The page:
Minimal intervention wines are natural wines. To me there is no distinction. At the very least a minimal intervention wine must be organic. Using synthetic chemicals or fertilizers is manipulation of the terroir. Conventional wines are as far from minimal intervention as you can be! If the organic or biodynamic wine is also a preservative free wine then that’s where minimal intervention wines start. Proponents of minimal intervention wines always state their goal as “a true expression of the terroir”. In my opinion, a true expression of the terroir, a true expression of the character of a wine, is only possible with organic or biodynamic farming practices.
The natural wine making process is about minimal intervention. From grape growing that is allowed to take its own course – and yes that means losses due to diseases and pests – to no additives in the wine.
No preservatives, no “designer” yeasts, no yeast nutrients, no acid and no bacteria should be added to the wine. And yes most conventional wines have all of these things added! Additionally, no fining and no oaking. If the wine is not fined, it is suitable for vegetarians and vegans; there are no traces of fish, eggs or milk which are commonly used for fining – though fish not so much these days. Maybe a natural, organic or biodynamic wine that also meets the above criteria should be referred to as a no intervention wine!
Many conventional winemakers are tasked with ensuring a wine looks, feels, smells and tastes the same, vintage to vintage, as commercially the wine sells – it’s based on that known formula that works for the mass market and any change is shunned as it could negatively affect sales. There’s no experimenting. Costs are tightly controlled. But with natural wine making it’s all about experimenting and variation – true expressions of terroir. The wines are 100% handcrafted – machines are not used to harvest grapes or at any stage throughout the wine making process.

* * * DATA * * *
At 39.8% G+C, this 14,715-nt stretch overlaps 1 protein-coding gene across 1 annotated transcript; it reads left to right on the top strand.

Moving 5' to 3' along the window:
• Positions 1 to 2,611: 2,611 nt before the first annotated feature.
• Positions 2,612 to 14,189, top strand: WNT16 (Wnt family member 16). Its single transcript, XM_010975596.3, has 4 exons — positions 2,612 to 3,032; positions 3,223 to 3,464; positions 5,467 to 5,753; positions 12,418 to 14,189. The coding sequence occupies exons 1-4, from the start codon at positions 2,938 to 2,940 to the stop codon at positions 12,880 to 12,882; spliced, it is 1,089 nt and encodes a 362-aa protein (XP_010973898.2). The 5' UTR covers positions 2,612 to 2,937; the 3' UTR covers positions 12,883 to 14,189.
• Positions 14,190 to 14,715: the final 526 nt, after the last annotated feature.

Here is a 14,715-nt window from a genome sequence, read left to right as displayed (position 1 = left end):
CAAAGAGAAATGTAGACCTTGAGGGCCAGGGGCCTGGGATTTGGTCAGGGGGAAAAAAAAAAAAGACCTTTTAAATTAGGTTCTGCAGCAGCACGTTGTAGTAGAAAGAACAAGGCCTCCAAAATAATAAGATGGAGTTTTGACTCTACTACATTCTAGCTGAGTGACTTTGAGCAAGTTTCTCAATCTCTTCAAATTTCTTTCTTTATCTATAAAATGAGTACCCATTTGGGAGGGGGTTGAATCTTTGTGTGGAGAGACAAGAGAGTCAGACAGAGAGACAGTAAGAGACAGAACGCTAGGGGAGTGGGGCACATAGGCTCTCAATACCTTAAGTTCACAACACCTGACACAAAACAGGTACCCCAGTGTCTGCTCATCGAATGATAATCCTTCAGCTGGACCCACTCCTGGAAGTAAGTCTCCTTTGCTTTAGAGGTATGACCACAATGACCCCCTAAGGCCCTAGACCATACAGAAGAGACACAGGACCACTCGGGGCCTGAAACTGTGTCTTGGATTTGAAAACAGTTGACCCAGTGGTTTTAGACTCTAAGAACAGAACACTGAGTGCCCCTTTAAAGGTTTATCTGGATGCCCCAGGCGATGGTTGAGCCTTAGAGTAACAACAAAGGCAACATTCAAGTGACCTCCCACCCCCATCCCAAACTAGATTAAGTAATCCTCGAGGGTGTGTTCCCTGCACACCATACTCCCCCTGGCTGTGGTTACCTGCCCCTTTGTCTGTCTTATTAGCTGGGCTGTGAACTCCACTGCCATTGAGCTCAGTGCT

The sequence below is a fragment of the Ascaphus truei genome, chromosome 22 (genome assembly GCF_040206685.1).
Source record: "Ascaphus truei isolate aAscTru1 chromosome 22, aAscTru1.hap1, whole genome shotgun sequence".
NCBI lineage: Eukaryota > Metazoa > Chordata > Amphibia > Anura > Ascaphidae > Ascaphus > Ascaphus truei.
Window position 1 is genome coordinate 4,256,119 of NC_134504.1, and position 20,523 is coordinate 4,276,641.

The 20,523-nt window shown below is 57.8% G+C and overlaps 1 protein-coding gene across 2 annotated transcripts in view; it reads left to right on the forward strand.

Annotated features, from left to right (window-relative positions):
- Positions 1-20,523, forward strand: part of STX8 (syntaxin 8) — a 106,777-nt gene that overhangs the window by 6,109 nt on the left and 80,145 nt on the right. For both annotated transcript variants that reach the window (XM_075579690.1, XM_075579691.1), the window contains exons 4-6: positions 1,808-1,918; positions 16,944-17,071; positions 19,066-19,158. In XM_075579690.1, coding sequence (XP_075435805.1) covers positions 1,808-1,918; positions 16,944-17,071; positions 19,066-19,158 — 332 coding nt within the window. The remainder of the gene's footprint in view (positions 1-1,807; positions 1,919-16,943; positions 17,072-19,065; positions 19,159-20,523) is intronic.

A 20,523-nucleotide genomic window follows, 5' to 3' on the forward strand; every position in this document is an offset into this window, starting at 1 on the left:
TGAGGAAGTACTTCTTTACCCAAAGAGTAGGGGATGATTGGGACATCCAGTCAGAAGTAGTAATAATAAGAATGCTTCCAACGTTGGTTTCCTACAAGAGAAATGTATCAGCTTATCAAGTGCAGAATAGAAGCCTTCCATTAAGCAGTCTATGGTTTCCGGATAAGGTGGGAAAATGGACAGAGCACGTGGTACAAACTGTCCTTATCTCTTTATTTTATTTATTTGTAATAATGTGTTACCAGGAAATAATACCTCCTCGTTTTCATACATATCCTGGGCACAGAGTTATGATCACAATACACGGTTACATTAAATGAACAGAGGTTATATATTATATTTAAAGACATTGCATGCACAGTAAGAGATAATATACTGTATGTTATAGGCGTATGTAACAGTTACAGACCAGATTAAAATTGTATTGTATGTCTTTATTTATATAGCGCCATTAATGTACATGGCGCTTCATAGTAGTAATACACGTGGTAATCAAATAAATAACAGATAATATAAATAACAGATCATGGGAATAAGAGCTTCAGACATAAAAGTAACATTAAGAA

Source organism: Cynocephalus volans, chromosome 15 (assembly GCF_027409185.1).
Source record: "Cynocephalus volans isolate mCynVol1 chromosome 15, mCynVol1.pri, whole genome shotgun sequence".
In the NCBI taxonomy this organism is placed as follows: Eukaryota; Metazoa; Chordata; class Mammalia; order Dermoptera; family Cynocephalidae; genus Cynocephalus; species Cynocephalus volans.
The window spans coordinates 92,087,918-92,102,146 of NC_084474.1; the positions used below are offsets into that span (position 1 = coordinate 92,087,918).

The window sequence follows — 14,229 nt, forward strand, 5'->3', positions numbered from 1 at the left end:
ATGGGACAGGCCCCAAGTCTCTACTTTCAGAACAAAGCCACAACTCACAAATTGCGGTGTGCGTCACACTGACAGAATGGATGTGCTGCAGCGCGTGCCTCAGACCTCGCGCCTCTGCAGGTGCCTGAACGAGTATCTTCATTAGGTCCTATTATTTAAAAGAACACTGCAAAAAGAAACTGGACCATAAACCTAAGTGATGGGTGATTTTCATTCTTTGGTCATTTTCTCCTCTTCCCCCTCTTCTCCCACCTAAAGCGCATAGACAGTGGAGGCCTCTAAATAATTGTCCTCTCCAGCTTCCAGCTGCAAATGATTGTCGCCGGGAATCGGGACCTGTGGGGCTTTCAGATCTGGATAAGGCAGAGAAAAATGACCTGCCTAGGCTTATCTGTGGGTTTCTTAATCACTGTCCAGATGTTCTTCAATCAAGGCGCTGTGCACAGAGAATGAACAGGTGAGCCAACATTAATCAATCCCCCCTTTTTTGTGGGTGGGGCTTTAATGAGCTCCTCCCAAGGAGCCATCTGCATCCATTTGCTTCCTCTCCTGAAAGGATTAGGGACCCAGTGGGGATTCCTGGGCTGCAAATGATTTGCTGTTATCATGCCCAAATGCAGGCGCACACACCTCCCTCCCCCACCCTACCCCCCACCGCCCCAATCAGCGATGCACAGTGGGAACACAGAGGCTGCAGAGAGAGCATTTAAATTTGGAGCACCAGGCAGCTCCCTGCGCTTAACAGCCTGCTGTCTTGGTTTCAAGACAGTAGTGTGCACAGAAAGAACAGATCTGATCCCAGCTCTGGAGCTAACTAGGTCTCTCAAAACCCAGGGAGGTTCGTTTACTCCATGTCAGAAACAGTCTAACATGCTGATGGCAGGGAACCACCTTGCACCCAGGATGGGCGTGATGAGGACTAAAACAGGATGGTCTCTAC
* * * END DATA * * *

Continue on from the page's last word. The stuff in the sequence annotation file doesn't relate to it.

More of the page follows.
As there’s no clear agreed definition for what constitutes a natural wine or minimal intervention wine (or certification of natural or minimal intervention wines), most natural wine and minimal intervention wine producers will loosely align to these philosophies but there are no guarantees. Read the label carefully and research the wine and producer. If a winery is “sustainable” that’s meritorious but sustainable and not organic or biodynamic is only halfway there. Our planet deserves better.
The natural and minimal intervention wine producer
Typically natural and minimal intervention wine producers are very small scale single vineyard operations, not for commercial profit and all aspects of the wine making process are done in-house.
A number of our wineries such as Macquariedale in the Hunter Valley could be considered natural and minimal intervention wine producers. Try Macquariedale’s Preservative Free NBG 2018 Red – a good example of a truly natural and minimal intervention wine.